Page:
Aroldis Chapman: Does ESPN Feature on Reds Fireballer Lack Objectivity?

James MorisetteCorrespondent IIIAugust 14, 2012

CINCINNATI, OH - MAY 27:  Aroldis Chapman #54 of the  Cincinnati Reds throws a pitch during the game against the Colorado Rockies at Great American Ball Park on May 27, 2012 in Cincinnati, Ohio.  (Photo by Andy Lyons/Getty Images)
Andy Lyons/Getty Images

Monday, ESPN senior baseball writer Jayson Stark wrote a very compelling feature. In this feature he made a pitch for Aroldis Chapman to win the 2012 NL Cy Young Award over R.A. Dickey, Johnny Cueto and Jordan Zimmermann.

From Stark:

If you talk to hitters about the pitchers in this Cy Young field, they'll tell you that they admire Dickey. They respect Cueto. They have no fun facing Zimmermann. They have no interest whatsoever in hitting against the other lights-out closer candidate, Craig Kimbrel. But you know what they think about Chapman?

I can sum it up in one word: Fear.

After reading Stark’s very enjoyable piece, it became difficult to counter-argue that Chapman does not deserve the NL Cy Young at this point.

That said, there are some holes in this piece that should be filled to create a more objective picture for baseball fans. For as I neared the end of Stark’s piece I began wondering why other deserving NL pitchers had been left out of the conversation.

For example, Stark’s piece would have been even more legit if he had included St. Louis starter Kyle Lohse (12-2/2.72 ERA), Washington Nationals ace Stephen Strasburg (13-5/2.90 ERA) and the much improved Pittsburgh Pirates hurler A.J. Burnett (14-4/3.32 ERA).

Stark also left out Gio Gonzalez. The Washington Nationals hurler is 15-6 with a 3.29 ERA. MLB hitters are batting just .210 against Gonzalez. No other qualifying pitcher comes close (Dickey has .217 BAA).

Then there is Philadelphia Phillies left-hander Cole Hamels. Tuesday, Hamels threw a wrench in the NL Cy Young debate when he tossed a complete game shutout over the Miami Marlins—his second shutout in a row. (To be objective, Hamels fired his second shutout after Stark wrote his feature).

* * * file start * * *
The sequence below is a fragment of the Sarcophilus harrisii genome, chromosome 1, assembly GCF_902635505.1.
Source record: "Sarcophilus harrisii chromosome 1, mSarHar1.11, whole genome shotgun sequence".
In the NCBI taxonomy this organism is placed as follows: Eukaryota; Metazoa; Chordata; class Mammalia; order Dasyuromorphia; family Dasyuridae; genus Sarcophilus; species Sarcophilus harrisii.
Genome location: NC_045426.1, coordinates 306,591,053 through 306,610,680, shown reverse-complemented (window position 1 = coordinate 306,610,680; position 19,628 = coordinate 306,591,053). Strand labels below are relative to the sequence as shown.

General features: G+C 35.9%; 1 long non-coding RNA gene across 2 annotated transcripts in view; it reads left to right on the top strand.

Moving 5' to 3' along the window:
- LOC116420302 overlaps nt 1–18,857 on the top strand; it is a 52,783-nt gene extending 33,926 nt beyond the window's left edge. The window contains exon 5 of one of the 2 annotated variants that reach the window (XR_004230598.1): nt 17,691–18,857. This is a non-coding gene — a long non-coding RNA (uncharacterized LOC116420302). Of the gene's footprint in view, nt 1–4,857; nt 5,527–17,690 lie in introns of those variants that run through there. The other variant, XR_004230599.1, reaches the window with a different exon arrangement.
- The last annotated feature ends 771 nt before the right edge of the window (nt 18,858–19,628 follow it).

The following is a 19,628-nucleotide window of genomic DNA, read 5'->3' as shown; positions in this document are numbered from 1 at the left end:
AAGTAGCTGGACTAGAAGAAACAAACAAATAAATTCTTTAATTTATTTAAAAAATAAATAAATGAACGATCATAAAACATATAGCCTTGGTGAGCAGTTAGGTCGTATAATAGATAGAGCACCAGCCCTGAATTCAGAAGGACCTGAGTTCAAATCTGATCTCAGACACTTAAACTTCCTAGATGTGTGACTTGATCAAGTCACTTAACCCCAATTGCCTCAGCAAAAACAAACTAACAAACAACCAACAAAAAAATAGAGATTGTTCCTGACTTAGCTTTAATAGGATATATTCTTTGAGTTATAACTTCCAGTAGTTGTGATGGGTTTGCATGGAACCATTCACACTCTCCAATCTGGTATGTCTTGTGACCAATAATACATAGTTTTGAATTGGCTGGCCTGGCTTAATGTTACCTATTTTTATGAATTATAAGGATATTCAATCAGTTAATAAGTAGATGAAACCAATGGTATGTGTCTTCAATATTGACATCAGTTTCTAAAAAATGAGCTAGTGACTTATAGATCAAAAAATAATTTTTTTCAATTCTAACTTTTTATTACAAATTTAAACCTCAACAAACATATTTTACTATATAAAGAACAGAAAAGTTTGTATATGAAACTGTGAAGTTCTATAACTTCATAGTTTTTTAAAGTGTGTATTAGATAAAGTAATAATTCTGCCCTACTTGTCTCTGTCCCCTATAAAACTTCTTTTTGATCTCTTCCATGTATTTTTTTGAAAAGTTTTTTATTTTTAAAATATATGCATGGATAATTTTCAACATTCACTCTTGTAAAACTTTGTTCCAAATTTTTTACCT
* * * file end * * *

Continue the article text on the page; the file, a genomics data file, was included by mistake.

Perhaps Hamels’ mind is at ease after signing a six-year, $144 million extension with the Phillies in July.

Whatever the reason, Hamels is now 13-6 with a 2.91 ERA and a 1.11 WHIP in 23 starts for the Phils. He also has 156 strikeouts, which trails Dickey, Strasburg and Gonzalez, per stats.

This in mind, why did Stark only include guys like Zimmermann, Cueto, Dickey and Kimbrel? Besides the fact, these guys do not boast the same fear-factor as Chapman?

Stark may have given his agenda away at the very end of this feature.

“Aroldis Chapman Cy Young fever,” Stark wrote. “Catch it. Please.”

With all due respect, I cannot catch this fever—not at this point at least.

I copy Stark wants to tug at the heartstrings of baseball fans to support Chapman for the NL Cy Young. I also get it that closers oftentimes do not get the recognition they deserve (minus Dennis Eckersley and Eric Gagne).

But when making an argument, shouldn’t all deserving NL pitchers be considered?

Yes, Chapman instills fear in MLB hitters.

Yes, Chapman is a strong candidate of the NL Cy Young.

But just because other MLB pitchers are not blessed with herky-jerky windups and 100 mph fastballs, does not mean they are any less deserving of the NL Cy Young.